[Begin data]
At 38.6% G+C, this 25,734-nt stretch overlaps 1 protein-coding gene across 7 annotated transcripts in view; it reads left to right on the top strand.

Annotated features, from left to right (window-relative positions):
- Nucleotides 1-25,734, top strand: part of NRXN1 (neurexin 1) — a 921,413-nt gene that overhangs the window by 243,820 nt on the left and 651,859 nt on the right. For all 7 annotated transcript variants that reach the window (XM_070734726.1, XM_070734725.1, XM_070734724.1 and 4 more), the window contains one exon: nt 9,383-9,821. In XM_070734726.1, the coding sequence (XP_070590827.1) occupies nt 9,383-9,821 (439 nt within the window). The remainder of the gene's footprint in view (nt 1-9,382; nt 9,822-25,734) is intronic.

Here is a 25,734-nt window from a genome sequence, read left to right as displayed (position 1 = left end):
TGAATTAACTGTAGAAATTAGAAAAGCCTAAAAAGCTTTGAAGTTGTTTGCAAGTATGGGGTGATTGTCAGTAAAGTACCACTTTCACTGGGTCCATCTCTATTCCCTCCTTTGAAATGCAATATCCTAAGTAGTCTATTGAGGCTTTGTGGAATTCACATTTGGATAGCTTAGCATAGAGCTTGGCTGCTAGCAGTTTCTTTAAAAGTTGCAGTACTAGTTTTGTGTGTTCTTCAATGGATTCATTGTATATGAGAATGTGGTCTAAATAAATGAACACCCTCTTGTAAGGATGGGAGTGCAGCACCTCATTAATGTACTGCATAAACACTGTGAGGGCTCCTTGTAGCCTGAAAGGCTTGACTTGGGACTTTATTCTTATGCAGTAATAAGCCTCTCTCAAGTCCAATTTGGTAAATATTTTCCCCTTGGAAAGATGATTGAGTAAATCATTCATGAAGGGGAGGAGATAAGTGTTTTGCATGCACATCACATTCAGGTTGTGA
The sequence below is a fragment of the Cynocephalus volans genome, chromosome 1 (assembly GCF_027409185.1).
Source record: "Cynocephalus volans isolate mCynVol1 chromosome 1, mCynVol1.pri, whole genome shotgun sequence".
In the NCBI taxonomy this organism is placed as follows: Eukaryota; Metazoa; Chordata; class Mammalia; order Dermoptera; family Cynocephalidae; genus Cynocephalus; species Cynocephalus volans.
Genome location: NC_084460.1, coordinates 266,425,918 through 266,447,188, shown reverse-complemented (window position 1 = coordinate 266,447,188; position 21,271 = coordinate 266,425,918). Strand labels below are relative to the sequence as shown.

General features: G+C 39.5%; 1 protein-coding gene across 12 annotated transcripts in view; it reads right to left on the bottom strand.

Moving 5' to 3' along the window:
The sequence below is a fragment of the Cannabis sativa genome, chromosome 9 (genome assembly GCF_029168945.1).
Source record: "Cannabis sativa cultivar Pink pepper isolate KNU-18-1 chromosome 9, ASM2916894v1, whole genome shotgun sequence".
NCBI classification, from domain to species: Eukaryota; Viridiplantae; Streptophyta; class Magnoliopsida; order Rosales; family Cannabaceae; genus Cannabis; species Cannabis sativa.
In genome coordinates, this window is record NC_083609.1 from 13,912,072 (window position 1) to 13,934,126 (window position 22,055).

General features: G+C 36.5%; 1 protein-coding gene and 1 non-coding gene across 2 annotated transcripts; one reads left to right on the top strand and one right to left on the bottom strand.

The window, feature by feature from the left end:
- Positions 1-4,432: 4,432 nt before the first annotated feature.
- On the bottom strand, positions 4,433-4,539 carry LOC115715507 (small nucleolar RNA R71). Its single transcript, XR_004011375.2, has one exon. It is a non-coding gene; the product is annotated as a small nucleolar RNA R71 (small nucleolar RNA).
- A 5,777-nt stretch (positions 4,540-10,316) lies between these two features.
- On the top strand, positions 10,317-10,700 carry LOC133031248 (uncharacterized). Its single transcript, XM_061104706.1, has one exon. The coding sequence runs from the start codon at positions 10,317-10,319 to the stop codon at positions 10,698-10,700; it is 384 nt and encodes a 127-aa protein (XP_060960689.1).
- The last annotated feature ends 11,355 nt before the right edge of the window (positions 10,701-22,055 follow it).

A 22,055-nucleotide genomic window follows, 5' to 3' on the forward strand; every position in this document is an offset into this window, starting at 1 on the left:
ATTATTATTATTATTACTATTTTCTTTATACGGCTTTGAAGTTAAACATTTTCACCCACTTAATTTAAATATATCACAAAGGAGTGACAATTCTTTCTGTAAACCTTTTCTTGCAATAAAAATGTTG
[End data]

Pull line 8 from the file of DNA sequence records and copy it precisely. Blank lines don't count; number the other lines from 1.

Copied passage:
In the NCBI taxonomy this organism is placed as follows: Eukaryota; Metazoa; Chordata; class Mammalia; order Dermoptera; family Cynocephalidae; genus Cynocephalus; species Cynocephalus volans.